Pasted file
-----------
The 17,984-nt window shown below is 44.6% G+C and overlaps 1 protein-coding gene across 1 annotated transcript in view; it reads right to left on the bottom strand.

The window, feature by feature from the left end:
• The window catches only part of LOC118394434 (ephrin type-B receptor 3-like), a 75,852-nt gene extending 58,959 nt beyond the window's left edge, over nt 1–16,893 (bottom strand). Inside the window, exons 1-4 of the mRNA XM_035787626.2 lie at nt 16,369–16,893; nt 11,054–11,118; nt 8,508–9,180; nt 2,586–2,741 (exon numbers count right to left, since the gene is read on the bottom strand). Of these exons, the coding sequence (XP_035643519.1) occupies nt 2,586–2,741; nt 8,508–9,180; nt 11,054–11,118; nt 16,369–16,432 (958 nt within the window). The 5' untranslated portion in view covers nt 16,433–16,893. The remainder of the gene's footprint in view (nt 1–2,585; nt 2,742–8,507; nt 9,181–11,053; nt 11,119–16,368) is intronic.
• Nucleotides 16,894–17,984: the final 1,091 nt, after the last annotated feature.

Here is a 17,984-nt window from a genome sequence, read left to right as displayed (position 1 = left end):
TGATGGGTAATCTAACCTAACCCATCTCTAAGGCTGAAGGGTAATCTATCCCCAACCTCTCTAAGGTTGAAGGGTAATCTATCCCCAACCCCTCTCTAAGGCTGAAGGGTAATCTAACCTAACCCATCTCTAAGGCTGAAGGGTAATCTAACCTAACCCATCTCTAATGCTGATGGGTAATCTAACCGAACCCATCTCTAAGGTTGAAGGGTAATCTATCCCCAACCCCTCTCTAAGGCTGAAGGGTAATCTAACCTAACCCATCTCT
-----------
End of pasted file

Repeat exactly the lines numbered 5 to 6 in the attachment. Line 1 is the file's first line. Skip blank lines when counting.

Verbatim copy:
Here is a 17,984-nt window from a genome sequence, read left to right as displayed (position 1 = left end):
TGATGGGTAATCTAACCTAACCCATCTCTAAGGCTGAAGGGTAATCTATCCCCAACCTCTCTAAGGTTGAAGGGTAATCTATCCCCAACCCCTCTCTAAGGCTGAAGGGTAATCTAACCTAACCCATCTCTAAGGCTGAAGGGTAATCTAACCTAACCCATCTCTAATGCTGATGGGTAATCTAACCGAACCCATCTCTAAGGTTGAAGGGTAATCTATCCCCAACCCCTCTCTAAGGCTGAAGGGTAATCTAACCTAACCCATCTCT